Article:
real life

“For the two major parties in my life - my 18th and 21st - I spent the entire night racked with anxiety.”

Party Affairs
Thanks to our brand partner, Party Affairs

When it comes to parties, I have a lot of feelings.

For the most part, they scare me. People are loud and they don’t know when to leave and if you have a party at home they’re definitely going to break something.

For the two major parties in my life – my 18th and my 21st – I spent the entire night racked with anxiety. Will enough people show up? Will too many people show up? Are people getting along? Do people think this is fun? SOME PEOPLE TRAVELLED A REALLY LONG WAY TO BE HERE SO EVERYONE BETTER BE HAVING FUN.

It doesn’t help that I’m an introvert. Conversations are… full on. Am I meant to ask you what you do for a living? Is that rude? How do I end a conversation when I start feeling awkward?

I don't know. I never learnt how to 'social.' (Image: FOX)
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But then, I know a highly enjoyable party is possible. Because I've seen it. It's elusive - but I've been there. People are engaged in conversation. The host is relaxed. The room feels... warm.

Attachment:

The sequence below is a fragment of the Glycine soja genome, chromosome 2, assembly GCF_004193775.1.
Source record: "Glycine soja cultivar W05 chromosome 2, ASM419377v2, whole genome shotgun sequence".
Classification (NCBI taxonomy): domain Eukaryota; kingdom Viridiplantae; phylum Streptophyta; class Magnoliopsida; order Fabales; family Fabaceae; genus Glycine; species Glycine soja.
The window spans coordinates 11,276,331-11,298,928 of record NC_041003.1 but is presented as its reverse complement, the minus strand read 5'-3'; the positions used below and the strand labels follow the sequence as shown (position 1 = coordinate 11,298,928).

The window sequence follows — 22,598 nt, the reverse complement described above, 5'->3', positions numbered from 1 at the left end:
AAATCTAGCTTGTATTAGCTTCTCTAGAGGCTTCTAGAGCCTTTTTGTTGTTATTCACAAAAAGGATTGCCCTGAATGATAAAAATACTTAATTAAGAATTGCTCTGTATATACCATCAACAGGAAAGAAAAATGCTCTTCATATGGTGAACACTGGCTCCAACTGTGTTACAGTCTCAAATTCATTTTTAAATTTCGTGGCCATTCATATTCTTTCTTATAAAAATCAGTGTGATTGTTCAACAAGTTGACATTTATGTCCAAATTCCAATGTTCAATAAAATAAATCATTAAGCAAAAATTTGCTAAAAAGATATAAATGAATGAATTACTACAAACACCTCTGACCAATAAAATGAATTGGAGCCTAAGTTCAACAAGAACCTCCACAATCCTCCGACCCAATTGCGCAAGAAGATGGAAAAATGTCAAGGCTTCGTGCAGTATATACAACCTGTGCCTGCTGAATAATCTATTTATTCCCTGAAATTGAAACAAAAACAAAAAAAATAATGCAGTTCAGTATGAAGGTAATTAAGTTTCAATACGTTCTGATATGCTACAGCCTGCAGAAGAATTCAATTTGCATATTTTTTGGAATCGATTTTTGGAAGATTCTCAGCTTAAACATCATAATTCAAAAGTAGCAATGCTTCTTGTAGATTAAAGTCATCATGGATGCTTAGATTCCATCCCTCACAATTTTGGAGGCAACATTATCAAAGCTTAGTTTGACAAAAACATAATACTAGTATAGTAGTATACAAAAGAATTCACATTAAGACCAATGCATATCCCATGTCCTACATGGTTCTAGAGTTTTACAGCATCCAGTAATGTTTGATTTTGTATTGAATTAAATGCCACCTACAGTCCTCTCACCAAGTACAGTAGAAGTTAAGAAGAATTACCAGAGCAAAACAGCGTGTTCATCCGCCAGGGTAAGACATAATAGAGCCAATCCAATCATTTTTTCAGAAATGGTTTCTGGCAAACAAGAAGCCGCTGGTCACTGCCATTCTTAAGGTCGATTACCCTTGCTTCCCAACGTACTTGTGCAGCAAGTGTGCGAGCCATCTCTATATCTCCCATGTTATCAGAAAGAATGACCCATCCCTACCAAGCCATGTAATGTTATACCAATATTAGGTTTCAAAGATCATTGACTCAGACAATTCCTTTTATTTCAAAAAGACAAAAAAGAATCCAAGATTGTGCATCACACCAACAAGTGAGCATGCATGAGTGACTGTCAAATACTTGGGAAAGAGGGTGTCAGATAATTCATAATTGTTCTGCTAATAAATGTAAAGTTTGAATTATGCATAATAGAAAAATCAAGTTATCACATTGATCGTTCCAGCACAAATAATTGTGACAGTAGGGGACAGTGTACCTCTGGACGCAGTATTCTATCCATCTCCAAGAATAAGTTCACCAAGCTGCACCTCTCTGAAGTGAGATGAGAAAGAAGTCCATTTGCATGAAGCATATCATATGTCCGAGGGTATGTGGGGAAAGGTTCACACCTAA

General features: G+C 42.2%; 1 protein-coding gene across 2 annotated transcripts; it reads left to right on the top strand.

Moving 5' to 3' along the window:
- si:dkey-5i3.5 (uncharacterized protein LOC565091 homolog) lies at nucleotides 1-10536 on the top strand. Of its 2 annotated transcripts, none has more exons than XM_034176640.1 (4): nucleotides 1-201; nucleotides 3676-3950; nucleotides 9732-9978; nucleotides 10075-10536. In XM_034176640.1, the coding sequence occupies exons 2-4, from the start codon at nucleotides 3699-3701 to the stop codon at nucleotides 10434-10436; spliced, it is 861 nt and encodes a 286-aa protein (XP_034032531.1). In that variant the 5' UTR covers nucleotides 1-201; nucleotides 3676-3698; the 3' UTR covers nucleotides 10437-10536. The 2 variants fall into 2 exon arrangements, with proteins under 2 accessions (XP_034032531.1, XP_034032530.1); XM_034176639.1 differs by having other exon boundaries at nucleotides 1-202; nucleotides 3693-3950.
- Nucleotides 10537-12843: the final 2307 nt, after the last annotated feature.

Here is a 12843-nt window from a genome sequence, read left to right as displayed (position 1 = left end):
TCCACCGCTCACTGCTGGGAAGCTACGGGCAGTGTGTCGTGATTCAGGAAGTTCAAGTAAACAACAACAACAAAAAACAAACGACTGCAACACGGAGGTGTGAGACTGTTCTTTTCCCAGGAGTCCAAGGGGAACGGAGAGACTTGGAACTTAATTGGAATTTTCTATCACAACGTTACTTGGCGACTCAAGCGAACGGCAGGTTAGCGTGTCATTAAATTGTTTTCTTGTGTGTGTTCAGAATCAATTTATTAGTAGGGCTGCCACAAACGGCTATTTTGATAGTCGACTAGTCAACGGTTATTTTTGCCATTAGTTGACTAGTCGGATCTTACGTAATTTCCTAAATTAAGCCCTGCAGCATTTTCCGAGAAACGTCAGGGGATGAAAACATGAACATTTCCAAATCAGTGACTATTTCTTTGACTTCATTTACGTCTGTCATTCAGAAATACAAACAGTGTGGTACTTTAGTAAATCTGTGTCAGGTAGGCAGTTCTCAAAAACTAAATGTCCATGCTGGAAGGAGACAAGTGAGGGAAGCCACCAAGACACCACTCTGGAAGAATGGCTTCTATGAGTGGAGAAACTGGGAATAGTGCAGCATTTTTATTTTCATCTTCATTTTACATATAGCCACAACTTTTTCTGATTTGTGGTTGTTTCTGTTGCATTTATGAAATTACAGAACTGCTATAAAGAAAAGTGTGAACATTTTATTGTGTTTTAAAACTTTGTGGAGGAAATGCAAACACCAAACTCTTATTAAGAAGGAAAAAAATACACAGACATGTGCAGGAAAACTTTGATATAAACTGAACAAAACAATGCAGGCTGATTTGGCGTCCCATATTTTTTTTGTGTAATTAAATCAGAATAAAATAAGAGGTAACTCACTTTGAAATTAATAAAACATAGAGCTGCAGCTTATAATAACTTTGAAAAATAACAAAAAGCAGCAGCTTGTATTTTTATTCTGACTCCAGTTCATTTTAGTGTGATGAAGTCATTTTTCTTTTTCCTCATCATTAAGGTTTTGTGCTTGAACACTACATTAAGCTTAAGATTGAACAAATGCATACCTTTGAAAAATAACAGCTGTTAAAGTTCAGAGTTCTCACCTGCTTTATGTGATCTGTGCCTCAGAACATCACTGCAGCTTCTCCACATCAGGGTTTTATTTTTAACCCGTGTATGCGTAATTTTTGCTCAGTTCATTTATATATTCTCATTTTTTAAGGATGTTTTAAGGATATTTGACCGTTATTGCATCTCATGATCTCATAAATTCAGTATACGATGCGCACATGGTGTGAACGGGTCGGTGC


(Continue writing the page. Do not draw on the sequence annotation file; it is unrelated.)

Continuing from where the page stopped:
These are the parties I want to have. Without awkwardness and worry and stress. So I asked some friends, I went online, and I've come up with four (genius) hacks for planning a party, when you're someone who legitimately hates parties.

One word: costumes.

Incorporating a costume theme into a party is the perfect hack for an introvert, because it makes conversation really, really easy.

As soon as people arrive, there's a straightforward icebreaker that even five-year-olds are capable of. You simply say what someone is dressed as, and it sounds like a question/conversation starter. It's brilliant.

Having a costume party also takes the pressure off the planning. No-one is going to bail from a party they've planned a costume for. People have bigger egos than that. It also gives you something to focus on that doesn't directly involve thinking about your guests. Plan your costume, you introvert, you. And plan it alone.